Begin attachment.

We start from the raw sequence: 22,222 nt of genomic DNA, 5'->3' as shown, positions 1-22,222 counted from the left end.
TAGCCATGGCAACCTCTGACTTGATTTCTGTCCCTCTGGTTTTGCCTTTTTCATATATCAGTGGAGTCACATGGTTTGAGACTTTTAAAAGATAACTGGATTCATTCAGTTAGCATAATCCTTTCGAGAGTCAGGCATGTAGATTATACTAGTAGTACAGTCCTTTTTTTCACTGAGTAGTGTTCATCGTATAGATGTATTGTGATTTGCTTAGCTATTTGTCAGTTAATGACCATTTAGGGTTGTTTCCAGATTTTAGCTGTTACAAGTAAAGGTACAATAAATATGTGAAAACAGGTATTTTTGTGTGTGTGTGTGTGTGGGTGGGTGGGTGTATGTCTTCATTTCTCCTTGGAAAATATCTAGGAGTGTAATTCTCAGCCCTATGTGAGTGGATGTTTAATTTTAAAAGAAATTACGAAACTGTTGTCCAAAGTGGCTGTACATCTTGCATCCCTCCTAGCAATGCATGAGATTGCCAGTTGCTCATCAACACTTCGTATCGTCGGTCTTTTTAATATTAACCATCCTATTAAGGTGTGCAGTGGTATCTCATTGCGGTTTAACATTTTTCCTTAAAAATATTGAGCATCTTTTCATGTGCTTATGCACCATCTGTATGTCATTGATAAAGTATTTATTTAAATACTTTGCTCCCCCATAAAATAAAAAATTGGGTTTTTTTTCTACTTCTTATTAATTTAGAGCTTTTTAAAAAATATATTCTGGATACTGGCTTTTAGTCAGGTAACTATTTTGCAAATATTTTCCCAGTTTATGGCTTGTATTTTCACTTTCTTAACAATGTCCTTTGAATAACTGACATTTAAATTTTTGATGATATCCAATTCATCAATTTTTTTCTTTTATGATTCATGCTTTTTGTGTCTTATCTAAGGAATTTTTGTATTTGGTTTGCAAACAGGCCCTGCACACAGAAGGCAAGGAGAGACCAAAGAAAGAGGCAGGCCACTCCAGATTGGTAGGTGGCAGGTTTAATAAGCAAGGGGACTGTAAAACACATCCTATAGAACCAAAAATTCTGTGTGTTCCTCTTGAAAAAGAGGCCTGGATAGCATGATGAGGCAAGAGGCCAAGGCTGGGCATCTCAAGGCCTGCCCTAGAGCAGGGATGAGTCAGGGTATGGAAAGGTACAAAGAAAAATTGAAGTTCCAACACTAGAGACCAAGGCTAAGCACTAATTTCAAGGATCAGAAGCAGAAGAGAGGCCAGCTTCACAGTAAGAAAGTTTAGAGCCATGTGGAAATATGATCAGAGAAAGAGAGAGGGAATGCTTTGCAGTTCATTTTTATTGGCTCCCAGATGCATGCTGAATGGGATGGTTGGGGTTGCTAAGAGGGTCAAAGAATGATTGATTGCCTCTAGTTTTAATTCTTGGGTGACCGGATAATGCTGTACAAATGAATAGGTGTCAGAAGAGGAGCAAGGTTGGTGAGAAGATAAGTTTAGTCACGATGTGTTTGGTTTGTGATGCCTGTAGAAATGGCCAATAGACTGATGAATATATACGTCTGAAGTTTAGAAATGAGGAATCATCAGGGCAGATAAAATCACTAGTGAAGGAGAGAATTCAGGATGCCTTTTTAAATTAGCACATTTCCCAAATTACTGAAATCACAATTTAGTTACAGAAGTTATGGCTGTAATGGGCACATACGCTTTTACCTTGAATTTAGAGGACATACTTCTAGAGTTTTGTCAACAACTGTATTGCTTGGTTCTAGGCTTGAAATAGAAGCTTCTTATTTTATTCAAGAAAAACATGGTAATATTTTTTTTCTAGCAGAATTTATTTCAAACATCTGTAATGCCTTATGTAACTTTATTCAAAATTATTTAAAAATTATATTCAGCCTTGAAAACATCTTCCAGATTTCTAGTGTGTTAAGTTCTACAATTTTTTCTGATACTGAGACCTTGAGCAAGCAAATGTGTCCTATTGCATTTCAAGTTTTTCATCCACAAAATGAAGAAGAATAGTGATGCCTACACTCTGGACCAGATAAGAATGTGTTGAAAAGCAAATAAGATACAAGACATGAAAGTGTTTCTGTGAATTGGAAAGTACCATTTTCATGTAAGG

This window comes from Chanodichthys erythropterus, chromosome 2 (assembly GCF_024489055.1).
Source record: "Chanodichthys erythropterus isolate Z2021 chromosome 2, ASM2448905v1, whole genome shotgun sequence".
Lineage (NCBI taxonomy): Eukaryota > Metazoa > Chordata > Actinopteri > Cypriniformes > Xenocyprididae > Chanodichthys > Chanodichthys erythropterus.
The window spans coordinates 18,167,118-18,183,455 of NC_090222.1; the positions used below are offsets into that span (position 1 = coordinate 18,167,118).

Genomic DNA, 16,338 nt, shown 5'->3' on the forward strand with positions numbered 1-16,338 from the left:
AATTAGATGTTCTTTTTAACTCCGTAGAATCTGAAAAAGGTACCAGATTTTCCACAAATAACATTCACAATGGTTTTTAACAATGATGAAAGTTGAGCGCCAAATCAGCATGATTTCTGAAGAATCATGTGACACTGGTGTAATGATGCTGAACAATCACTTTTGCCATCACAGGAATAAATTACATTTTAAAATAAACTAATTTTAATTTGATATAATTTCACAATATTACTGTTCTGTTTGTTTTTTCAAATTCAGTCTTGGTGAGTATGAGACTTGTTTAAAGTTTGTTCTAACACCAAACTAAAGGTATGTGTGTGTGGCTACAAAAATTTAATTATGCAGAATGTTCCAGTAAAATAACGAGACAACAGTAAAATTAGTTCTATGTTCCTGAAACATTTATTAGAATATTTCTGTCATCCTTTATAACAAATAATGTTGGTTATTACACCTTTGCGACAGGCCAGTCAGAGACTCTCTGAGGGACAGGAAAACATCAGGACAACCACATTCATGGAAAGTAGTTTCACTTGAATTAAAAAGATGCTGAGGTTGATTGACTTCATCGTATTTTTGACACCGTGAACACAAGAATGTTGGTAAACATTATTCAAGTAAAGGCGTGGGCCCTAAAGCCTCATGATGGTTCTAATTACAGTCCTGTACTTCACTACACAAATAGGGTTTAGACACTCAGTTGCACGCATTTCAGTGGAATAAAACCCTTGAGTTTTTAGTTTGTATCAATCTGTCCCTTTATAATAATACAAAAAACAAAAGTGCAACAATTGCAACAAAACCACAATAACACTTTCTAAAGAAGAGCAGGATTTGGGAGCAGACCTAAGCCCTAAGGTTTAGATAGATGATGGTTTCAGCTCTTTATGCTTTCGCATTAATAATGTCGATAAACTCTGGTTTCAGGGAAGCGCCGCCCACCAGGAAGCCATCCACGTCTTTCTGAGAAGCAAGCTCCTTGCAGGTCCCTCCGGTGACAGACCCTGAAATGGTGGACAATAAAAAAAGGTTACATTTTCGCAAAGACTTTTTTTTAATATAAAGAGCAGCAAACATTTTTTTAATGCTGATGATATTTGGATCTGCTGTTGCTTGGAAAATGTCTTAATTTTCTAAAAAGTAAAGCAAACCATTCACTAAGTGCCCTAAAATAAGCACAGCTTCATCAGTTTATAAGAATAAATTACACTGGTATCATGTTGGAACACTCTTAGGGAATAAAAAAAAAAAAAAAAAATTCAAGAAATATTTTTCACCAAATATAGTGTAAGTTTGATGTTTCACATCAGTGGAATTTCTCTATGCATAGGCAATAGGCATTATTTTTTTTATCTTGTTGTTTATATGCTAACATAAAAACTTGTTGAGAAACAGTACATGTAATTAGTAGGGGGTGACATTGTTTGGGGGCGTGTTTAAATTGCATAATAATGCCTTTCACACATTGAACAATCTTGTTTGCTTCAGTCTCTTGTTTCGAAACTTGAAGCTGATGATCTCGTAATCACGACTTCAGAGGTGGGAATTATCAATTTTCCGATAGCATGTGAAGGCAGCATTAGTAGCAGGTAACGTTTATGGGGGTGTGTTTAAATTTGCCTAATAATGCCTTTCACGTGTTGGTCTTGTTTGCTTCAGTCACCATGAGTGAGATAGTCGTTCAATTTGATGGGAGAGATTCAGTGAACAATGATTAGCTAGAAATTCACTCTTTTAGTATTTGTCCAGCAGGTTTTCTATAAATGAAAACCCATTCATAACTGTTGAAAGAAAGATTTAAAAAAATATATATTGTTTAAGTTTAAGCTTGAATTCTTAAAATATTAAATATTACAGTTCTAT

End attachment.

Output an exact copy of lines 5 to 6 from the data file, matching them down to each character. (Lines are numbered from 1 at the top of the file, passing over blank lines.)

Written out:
Lineage (NCBI taxonomy): Eukaryota > Metazoa > Chordata > Actinopteri > Cypriniformes > Xenocyprididae > Chanodichthys > Chanodichthys erythropterus.
The window spans coordinates 18,167,118-18,183,455 of NC_090222.1; the positions used below are offsets into that span (position 1 = coordinate 18,167,118).